Sterling dips as Brexit transition deal concerns grow

LONDON (Reuters) - Sterling edged lower on Thursday as the dollar gained ground ahead of next week’s expected rise in U.S. interest rates, while scepticism about the prospect of a smooth Brexit transition deal also weighed on sentiment.

Wads of British Pound Sterling banknotes are stacked in piles at the Money Service Austria company's headquarters in Vienna, Austria, November 16, 2017. REUTERS/Leonhard Foeger

The British currency slipped 0.2 percent to $1.3942 as broader currency markets stuck to established ranges before a G20 meeting next week amid rising trade tensions.

There was no new economic data to drive the pound, but traders remained focused on a Bank of England policy meeting next week and a European Union leaders summit where Britain has said it will strike a transition deal to cover its relations with the bloc immediately after Brexit in March 2019.

“With investor appetite for the British pound limited amid Brexit uncertainty, bulls are finding it increasingly difficult to keep prices buoyed,” said Lukman Otunuga, an analyst at FXTM.

Worries have grown that Britain and EU officials would fall short of securing a transition arrangement at the March 22-23 summit as differences have grown in recent days. Such an outcome could question market expectations of a 25 basis point rate increase by the UK central bank in May.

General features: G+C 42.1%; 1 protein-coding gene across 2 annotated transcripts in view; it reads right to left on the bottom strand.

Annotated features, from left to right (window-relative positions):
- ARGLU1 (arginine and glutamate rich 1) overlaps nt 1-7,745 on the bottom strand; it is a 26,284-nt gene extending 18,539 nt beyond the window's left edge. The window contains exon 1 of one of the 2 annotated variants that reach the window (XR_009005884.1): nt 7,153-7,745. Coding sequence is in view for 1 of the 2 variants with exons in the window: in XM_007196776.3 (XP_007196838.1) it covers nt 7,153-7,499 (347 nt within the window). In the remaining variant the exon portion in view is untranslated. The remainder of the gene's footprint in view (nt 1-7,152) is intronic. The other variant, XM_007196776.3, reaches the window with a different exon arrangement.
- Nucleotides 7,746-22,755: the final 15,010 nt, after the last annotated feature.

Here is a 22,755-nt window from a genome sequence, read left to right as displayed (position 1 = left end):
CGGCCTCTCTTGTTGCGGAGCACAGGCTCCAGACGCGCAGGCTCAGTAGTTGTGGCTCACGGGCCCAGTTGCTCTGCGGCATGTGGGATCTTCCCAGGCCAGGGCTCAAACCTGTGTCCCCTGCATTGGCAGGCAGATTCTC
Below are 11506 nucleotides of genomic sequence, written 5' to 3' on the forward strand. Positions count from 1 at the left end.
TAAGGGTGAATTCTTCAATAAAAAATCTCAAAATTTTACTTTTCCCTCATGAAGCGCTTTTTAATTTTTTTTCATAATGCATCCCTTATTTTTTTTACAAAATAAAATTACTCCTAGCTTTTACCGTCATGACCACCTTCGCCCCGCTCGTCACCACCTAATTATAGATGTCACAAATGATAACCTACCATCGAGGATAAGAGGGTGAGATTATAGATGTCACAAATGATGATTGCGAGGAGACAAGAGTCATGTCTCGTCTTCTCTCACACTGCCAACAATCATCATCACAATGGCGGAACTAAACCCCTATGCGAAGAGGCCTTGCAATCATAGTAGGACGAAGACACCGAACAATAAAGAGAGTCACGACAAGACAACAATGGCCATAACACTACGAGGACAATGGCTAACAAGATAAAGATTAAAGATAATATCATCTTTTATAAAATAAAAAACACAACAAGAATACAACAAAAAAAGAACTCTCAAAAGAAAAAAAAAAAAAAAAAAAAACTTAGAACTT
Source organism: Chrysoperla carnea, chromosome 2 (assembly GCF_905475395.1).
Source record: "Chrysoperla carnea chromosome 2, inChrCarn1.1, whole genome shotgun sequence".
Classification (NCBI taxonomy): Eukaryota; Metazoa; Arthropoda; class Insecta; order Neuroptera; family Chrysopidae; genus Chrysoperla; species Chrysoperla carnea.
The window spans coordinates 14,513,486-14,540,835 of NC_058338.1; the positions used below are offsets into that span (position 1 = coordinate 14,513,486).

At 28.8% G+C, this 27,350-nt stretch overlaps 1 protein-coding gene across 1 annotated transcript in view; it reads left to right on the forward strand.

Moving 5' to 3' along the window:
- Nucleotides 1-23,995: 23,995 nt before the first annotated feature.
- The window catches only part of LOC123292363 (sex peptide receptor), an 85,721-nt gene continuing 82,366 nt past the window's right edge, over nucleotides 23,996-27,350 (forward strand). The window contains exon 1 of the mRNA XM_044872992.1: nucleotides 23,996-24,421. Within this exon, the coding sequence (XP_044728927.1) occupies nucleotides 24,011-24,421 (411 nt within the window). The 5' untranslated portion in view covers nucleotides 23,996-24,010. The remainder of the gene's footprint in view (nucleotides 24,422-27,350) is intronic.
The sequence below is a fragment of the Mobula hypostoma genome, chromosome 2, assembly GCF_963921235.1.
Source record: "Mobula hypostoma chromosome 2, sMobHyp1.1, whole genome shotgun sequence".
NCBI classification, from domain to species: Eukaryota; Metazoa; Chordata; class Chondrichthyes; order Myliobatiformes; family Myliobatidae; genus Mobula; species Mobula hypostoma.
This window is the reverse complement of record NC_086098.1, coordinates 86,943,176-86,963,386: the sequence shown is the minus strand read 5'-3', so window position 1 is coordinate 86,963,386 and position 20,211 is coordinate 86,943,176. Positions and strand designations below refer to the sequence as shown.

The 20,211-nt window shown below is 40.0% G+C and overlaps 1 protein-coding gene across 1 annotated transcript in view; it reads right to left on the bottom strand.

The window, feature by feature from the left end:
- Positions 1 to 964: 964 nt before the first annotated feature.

“I think sterling markets don’t actually think there’s going to be much progress in the next couple of weeks. When we look at sterling, it should be trading above $1.40, but there’s a bit of a Brexit risk premium pressed in,” said Viraj Patel, currency strategist at ING.

“It suggests that the propensity for sterling to rise is higher if we get some good news.”

Against the euro, sterling strengthened 0.2 percent to 88.36 pence.

Sterling hit $1.4346 on Jan. 25, its highest level against the U.S. dollar since Britain voted to leave the European Union in June 2016.

Though it has pulled back modestly from those highs, it remains near the top of its trading range of $1.20 to $1.43, buoyed by hopes a Brexit transition deal will be eventually be struck and a generally weaker U.S. currency.

Michael Hewson, chief analyst at CMC Markets, said that if the pound could not push above the $1.40 level, it ran the risk of a move back towards the month’s low, of $1.3710.

Additional reporting by Saikat Chatterjee; Editing by Mark Potter